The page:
Sea Level Rise Threatens Major US Navel Bases

Kelly A Burks-Copes et al., Risk Quantification for Sustaining Coastal Military Installation Asset and Mission Capabilities (RC-1701) (2014). (original link)


The objective of this project was to develop and test a risk-based methodology to evaluate threats to critical installation assets and quantify the potential loss of mission performance when installation capabilities were impacted by a combination of rising sea levels and coastal storm hazards.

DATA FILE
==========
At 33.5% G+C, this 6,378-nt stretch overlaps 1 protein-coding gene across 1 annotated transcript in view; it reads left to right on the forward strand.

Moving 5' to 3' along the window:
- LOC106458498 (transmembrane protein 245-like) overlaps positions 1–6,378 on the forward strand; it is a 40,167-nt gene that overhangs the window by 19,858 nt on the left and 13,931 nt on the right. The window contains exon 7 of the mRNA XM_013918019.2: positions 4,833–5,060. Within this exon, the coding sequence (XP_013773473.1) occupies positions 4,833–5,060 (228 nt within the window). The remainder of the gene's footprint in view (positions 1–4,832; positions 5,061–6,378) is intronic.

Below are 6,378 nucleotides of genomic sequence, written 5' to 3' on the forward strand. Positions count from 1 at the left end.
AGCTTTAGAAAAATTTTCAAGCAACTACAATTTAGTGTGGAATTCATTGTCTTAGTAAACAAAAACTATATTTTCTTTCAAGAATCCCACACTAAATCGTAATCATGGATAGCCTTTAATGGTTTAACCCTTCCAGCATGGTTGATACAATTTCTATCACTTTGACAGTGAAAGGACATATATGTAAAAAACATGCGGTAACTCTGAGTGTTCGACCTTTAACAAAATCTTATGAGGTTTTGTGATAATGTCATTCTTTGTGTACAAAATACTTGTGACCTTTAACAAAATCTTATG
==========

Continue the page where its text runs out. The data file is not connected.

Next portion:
Based on the analysis of NSN’s site-specific vulnerabilities, the project team found sea level rise to be a significant and pervasive threat multiplier to mission sustainability, significantly increasing loadings on built infrastructure, and dramatically increasing risks to system capabilities and service provisioning. Using the framework, the project team was able to identify several critical systems on the study site that were particularly vulnerable and likely to be incapacitated once sea levels rise above 1.0 meter on the site. The results show that the probabilities of damage to infrastructure and losses in mission performance increased dramatically once 0.5 meters of SLR was experienced, indicating a “tipping point,” or threshold, that should be considered when undertaking future planning or operational activities on the installation.